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‘Teen Spirit’ covers cliched ground, but has a fresh melancholy air

Almost by definition, singing competition shows are lively, energetic, upbeat affairs full of musical fireworks and dramatic highs and lows. Movies like Pitch Perfect and TV dramas like Glee have capitalized on these naturally fun ingredients, not to mention the actual competition shows themselves like The Voice and American Idol.

A relatively low budget British film called Teen Spirit covers the same, rather cliched ground, but it does so with such a melancholy air that it seems almost fresh. And actress Elle Fanning (sister of Dakota) has a decent enough voice to convince us she just might be able to compete in the real thing.

Fanning plays Violet Valenski, a shy 17-year-old farm girl growing up on the Isle of Wight off the coast of England. Her rather uninspired life consists of taking boring classes at school and waitressing at a drab restaurant. She also has to work the farm in order to help out her sad mom whose husband (and Violet’s father) has left her. Violet’s only escape from the drudgery is singing karaoke at a run down bar.

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When a singing competition called Teen Spirit announces it’s doing auditions in her hometown, she decides to sneak away and give it a shot.

The judges criticize Violet’s lack of polish but compliment her raw talent and pass her through to the next level of competition. Meanwhile, she attracts the attention of a washed-up Croatian opera singer who becomes her coach/manager/father figure.

The rest of the movie charts their journey through the treacherous waters of competition and fame. For a movie about a talent show competition, there’s a surprising dearth of songs. Violet gets only three songs – that’s one for each half hour of the 90 minute movie – and they’re all pretty similar, one by Robyn (Dancing On My Own), one by Ellie Goulding (Lights), and the last by Sigrid (Don’t Kill My Vibe).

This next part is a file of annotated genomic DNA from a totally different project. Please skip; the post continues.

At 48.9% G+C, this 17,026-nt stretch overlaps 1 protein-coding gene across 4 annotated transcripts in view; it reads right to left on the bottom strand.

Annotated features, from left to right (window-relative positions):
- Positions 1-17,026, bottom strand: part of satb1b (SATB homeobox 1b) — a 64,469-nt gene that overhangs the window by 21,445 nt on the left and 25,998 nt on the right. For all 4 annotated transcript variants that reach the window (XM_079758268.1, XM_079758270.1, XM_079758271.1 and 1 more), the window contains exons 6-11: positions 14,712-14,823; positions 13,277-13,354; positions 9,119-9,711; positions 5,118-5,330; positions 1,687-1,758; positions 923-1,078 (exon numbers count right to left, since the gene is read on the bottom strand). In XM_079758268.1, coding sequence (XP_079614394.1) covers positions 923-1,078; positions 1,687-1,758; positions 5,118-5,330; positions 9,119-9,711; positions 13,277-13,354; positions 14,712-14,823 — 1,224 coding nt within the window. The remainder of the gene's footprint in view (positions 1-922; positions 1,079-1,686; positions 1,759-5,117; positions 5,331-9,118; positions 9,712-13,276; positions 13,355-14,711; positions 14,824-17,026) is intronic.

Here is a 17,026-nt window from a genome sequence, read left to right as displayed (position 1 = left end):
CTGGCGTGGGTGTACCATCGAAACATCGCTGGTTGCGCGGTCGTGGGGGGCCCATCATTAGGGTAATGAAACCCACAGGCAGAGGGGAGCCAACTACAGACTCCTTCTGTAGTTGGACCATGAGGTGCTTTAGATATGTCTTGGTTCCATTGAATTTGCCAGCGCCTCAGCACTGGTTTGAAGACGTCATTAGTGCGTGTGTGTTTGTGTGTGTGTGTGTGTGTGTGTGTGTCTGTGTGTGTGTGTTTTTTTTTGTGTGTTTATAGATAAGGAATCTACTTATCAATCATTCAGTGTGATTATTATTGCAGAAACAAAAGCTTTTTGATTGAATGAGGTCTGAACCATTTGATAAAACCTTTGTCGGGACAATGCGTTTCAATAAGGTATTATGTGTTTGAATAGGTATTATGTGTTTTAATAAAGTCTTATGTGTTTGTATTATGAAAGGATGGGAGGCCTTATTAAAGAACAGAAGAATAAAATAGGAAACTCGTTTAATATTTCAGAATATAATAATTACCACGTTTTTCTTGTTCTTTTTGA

In fact, one of the judges critiques her for singing a song with such a limited range and that could go for all three of them. And the singing of the other contestants is barely featured at all.

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Curiously, first-time director Max Minghella (son of Oscar-winner Anthony Minghella) seems less interested in the musical performances than he is in the human drama behind the scenes. Unfortunately, the off-stage drama is what feels most cliched about the film: fights with her mom, voice lessons about singing from your heart, fights with her manager, seduction by the record companies. We’ve seen it all before.

Now it’s true we’ve seen plenty of music videos as well, but at least musical performances would seem to offer a filmmaker a little more creative freedom, allow him to have a bit of fun, or maybe provide some serious catharsis. Minghella takes a stab at catharsis near the end but it’s pretty muted. Much like Violet’s own response to the way things work out. And maybe that’s the movie’s point.

A pushy record executive tells Violet at one point:

“You’re a caterpillar; we’re a cocoon. Maybe together we make a butterfly.”

At movie’s end, Violet is still a caterpillar. And so is Teen Spirit.

 

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